Gua sha aims to move energy, known as qi or chi, around the body. The treatment involves using a tool to rub the skin in long stoke applying enough pressure to create minor bruising.
Gua sha may help to break down scar tissue and connective tissue, improving movement in the joints. The treatment does not have any serious side effects but is not suitable for those with certain medical conditions.
Gua sha is the practice of using a tool to apply pressure and scrape the skin to relieve pain and tension. This action causes light bruising, which often appears as purple or red spots known as petechiae or sha.
The name gua sha — pronounced gwahshah — comes from the Chinese word for scraping. It may also be called skin scraping, spooning, or coining.
According to traditional Chinese medicine, qi or chi is energy that flows through the body. Many people believe that a person’s qi must be balanced and flowing freely to ensure their health and wellbeing.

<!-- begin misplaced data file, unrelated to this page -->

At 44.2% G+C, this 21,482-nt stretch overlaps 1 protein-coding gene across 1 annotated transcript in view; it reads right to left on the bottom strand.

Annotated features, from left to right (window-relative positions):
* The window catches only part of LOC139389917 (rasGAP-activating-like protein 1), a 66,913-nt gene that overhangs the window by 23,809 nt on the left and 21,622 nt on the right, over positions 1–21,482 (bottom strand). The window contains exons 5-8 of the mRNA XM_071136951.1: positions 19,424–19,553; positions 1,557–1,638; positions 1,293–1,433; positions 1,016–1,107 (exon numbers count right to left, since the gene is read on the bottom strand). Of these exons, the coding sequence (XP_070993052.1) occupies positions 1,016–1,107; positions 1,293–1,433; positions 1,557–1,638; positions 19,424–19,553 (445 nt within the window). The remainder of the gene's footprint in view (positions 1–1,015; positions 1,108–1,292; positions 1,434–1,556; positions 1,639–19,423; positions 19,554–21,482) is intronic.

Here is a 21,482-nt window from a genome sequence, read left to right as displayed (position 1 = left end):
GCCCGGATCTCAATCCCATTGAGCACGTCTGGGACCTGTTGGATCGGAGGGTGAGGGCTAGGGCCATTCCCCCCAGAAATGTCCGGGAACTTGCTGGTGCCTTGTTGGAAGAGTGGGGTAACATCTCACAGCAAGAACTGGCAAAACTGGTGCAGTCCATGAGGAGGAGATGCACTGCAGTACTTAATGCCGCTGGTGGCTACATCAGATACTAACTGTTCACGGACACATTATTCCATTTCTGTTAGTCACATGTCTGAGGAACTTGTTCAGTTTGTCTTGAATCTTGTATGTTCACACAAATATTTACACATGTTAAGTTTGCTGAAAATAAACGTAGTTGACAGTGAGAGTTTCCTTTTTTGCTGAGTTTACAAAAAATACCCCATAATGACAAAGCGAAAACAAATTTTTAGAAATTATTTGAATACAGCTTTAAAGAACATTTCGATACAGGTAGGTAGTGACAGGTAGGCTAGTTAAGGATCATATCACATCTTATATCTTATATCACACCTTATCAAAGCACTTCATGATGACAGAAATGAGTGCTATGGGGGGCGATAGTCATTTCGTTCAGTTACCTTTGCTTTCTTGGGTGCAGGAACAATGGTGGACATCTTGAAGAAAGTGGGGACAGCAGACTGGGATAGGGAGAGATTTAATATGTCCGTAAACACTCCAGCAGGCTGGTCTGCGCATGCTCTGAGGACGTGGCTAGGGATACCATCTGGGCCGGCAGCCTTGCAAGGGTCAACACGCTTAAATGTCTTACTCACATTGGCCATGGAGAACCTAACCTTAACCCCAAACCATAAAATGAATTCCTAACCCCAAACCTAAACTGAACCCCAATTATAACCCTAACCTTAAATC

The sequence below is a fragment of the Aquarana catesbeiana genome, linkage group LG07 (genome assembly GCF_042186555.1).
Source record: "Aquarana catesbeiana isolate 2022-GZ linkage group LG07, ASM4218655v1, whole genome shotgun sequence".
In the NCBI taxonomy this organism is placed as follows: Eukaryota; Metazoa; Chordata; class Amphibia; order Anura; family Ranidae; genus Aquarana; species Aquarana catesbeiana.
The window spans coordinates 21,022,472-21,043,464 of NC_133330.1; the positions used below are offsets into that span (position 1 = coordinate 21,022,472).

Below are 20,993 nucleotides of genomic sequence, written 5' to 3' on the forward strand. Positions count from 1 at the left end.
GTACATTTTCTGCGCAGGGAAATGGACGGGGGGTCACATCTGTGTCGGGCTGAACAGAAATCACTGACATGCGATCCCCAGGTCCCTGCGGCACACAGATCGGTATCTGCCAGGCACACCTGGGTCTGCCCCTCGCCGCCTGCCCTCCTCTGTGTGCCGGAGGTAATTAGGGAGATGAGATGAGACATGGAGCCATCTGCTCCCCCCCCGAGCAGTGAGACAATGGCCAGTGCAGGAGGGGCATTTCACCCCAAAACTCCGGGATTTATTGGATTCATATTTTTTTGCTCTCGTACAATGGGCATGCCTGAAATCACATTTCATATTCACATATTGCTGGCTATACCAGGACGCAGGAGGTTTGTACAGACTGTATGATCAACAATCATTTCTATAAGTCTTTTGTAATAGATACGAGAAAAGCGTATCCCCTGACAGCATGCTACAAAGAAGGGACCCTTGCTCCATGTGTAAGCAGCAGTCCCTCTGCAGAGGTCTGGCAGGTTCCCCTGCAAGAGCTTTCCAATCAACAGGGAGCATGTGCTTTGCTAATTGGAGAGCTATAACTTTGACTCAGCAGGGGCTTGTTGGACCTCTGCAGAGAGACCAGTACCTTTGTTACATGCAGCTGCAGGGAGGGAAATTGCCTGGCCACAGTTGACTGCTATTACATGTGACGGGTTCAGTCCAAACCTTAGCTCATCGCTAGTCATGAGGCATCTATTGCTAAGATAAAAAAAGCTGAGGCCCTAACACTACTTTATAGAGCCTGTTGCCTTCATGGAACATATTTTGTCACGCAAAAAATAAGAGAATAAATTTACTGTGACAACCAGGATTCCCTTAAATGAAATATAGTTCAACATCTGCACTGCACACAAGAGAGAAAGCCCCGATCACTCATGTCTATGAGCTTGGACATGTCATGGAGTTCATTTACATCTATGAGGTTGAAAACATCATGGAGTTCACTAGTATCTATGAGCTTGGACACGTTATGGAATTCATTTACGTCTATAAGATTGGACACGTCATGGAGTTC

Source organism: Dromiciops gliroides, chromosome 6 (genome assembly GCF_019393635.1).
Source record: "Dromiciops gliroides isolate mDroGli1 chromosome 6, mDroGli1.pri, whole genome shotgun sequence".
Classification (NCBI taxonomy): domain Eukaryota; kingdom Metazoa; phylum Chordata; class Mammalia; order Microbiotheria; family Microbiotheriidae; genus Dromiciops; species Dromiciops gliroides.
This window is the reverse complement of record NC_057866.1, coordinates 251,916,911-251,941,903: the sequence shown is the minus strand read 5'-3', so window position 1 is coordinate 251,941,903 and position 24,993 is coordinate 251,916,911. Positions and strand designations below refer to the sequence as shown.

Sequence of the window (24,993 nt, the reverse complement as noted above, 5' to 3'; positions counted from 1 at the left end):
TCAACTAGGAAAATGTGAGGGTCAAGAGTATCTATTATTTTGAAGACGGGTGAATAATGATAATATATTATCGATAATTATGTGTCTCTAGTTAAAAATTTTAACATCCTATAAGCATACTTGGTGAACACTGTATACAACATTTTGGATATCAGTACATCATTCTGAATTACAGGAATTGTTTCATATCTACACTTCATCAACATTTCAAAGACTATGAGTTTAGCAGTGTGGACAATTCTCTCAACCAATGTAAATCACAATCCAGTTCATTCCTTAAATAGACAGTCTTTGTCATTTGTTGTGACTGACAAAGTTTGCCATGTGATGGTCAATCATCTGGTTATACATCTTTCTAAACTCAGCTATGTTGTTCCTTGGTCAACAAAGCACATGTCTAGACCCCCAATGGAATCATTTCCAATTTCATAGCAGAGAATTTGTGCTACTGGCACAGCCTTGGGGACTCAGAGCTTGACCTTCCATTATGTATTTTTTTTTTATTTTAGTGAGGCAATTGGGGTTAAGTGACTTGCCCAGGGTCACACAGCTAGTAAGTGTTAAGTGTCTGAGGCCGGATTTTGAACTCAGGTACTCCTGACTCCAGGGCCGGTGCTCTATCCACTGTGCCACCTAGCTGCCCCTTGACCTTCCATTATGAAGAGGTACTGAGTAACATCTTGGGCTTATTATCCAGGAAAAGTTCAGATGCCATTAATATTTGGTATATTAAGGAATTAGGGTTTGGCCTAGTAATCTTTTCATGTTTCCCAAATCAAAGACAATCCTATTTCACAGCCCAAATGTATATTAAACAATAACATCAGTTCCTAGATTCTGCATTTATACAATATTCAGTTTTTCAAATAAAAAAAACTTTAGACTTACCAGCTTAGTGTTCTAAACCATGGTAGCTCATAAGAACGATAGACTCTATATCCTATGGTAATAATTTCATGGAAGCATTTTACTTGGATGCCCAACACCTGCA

People also believe that qi can become blocked, causing pain or tension in the muscles and joints. Gua sha aims to move this blocked energy to relieve aches or stiffness.
Traditional East Asian medicine also views blood stasis or stagnation as a cause of pain and illness. Another aim of gua sha is to move pooled or stagnated blood to relieve symptoms.
Some physiotherapists use a version of the technique known as instrument assisted soft tissue mobilization (IASTM). Using a tool instead of the hands during a massage allows a physiotherapist to apply more pressure.